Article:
11/17/13 MYSTERY LOVES COMPANY
Would you like to go where they really know your name? Better yet, if you read mysteries, they know what you want to read?
Try your local independent mystery bookstore. I drove across the Chesapeake Bay Bridge last week to the quiet shores of Oxford, Maryland, to drop in on Kathy Harig and the Mystery Loves Company Bookstore. An energetic woman with short white hair wearing a blue turtleneck and corduroy slacks, Harig greeted me with a smile as she waved good-bye to a woman bemoaning the fate of two handsome oak trees in town. The store is on the main street in a building dating from 1900—it’s on the Historic Register–and used as a bank and then a post office for 30 years each. The vault is still intact and, like the rest of the store, packed with books.
Oxford is a small town on Maryland’s Eastern Shore that, says Harig, is full of authors, poets, artists, and sailors. Sometimes they’re all four. But mostly, she says, they are readers.
“I love holiday time,” she says, “when whole families come in and the head of the family says, ‘pick out what you want for your Christmas (or Hanukkah) present.’
“And I love it when grandmothers come in with their grandchildren and let them pick out a book or two. Sometimes, a person will want me to select a number of books to have available when company comes. Reading is what they do in Oxford.”
Harig is a career librarian who worked for the Enoch Pratt Free Library in Baltimore from 1977 to 2001. She and a partner bought The Butler Did It Mystery Bookstore in Baltimore in 1991. They changed the name and moved the store to Baltimore’s historic Fells Point. When her partner died in 2001, Harig resigned from the library to manage the store full time. She added the Oxford store in 2006 and eventually closed the one in Baltimore. The store is open year-round, although hours are curtailed in winter. Even so, numerous activities are scheduled, such as their annual Jane Austen/1813 Christmas Tea with English tea, scones, and sweets. You can find out more about this and other activities at mysterylovescompany.com.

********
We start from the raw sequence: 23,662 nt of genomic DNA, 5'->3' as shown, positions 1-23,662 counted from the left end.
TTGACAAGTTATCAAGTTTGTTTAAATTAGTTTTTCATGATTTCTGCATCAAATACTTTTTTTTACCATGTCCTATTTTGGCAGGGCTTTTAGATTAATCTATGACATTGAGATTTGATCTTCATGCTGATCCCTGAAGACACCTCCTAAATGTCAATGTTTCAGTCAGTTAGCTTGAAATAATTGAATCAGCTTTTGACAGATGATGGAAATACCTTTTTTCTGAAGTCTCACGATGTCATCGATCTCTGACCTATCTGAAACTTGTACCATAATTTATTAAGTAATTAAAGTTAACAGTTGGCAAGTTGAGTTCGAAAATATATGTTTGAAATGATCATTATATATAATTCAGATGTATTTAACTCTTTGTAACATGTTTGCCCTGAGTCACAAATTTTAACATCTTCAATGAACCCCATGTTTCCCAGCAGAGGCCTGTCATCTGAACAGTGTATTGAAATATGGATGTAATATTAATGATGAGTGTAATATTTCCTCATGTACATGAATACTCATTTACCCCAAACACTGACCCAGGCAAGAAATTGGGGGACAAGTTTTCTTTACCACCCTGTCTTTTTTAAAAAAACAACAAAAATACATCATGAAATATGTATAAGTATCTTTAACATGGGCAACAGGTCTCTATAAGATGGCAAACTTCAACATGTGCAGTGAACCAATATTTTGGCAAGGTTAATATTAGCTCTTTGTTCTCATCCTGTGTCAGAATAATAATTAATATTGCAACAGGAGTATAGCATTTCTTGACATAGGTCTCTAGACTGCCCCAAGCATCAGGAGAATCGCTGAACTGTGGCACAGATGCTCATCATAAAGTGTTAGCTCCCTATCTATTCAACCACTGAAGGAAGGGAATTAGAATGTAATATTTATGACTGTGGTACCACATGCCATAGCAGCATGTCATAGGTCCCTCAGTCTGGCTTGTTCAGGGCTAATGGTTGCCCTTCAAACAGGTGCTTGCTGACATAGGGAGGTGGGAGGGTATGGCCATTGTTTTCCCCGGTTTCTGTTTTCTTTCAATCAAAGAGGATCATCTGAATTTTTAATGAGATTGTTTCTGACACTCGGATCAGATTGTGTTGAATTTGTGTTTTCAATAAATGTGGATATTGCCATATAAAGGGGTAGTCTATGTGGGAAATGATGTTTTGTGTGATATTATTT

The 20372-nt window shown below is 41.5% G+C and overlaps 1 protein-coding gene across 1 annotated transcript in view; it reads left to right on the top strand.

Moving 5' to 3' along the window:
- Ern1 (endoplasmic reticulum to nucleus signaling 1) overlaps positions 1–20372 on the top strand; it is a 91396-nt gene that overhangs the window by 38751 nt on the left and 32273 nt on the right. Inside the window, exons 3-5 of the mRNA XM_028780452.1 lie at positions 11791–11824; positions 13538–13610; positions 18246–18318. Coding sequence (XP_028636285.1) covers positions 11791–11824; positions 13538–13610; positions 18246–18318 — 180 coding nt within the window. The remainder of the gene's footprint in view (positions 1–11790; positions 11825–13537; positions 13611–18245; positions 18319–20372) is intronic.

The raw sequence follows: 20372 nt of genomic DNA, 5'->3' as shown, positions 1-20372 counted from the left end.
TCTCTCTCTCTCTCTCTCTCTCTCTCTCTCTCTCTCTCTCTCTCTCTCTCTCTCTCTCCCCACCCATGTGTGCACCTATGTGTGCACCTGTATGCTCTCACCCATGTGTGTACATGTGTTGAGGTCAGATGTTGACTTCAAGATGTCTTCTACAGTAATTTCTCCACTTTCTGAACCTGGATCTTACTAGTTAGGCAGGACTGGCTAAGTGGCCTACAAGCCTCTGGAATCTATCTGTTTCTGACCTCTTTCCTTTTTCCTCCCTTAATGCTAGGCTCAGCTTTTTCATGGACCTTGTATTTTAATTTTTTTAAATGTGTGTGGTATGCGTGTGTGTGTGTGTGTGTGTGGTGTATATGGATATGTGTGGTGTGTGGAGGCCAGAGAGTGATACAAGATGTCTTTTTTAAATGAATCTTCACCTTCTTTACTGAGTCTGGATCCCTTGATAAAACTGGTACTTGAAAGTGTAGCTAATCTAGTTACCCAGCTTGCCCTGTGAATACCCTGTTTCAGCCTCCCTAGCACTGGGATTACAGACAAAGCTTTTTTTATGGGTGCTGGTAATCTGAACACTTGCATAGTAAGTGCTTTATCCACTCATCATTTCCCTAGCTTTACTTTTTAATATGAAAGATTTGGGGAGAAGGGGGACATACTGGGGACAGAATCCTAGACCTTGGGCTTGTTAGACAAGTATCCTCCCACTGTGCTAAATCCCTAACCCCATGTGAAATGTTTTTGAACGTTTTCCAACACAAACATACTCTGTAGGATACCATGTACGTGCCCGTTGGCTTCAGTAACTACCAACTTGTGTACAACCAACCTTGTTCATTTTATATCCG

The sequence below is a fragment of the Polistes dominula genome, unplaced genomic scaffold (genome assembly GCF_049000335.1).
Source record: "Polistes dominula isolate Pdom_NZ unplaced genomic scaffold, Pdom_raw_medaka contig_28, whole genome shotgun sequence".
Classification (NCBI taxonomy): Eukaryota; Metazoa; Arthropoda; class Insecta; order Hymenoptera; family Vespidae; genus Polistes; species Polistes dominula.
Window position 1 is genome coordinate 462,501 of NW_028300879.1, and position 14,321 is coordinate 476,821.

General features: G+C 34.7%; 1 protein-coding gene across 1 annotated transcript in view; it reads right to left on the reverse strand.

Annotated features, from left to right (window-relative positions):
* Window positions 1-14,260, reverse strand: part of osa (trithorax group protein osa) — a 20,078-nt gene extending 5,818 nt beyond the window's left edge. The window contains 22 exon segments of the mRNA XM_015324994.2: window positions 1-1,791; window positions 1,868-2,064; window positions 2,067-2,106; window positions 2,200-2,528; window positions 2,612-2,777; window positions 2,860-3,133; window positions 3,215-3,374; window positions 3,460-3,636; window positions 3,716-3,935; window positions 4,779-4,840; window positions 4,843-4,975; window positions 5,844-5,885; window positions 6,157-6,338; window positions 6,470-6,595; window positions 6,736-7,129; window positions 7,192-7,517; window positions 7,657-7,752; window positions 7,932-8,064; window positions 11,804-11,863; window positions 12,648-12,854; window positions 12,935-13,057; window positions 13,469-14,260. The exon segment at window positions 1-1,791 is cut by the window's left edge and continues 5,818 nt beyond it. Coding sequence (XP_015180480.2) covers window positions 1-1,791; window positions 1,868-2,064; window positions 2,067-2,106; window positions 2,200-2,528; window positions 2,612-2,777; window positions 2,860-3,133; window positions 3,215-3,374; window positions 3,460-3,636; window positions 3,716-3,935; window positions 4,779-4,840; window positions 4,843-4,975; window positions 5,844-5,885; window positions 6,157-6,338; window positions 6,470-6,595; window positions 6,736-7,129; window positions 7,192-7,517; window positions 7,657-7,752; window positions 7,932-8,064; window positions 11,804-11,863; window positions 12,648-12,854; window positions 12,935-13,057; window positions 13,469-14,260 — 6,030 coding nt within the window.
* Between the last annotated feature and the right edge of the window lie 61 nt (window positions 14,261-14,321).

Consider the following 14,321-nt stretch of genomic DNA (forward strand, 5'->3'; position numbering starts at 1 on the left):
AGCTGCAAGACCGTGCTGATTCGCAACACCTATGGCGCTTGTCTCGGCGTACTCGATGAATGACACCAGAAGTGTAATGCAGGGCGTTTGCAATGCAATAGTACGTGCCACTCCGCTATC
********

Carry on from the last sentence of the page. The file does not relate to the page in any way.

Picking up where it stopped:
Harig is a long-time supporter of mystery authors. Her conversation is sprinkled with the names of mystery authors she knows personally. Carolyn Hart, Sharon McCrumb, Joan Hess, Donna Andrews, to name just a few.
As a member of the American Library Association, she became the first liaison to Sisters in Crime, an association formed in 1987 to equalize opportunities for women mystery book authors. She brought in local fiction and mystery authors to read and sign books at the ALA conventions.
Harig is an author herself of Libraries, the Military and Civilian Life, (1989) and co-author of The Librarian’s Idea Book (1992). She has a radio show every Friday morning called “Chesapeake Bestsellers” on WCEI 96.7 FM out of Easton, MD. It streams on WCEIRadio.com.
As I talked with Harig and listened to her conversations with customers, I made notes about the mystery authors they discussed and thought about what a great resource this store is. For those of us who constantly seek new mystery authors we’d enjoy, Harig is the one to ask. She even takes care to stock complete series—including the out-of-print books in a series, which she buys used—because as she says, “readers want to start at the beginning.”
Also, unlike the big chains and libraries, which have turned to centralized acquisitions, she makes her own decisions about what books to stock, keeping a lookout for ones that will especially appeal to her customers.
An independent bookstore is an important community asset, says Harig. “We partner with other businesses in the town as well as with charities, schools, museums, etc., to support literacy, children’s reading, and the community. I love to see children sharing picture books or pop-up books,” says Harig. “You can’t do that with a Kindle. Books are beautiful.”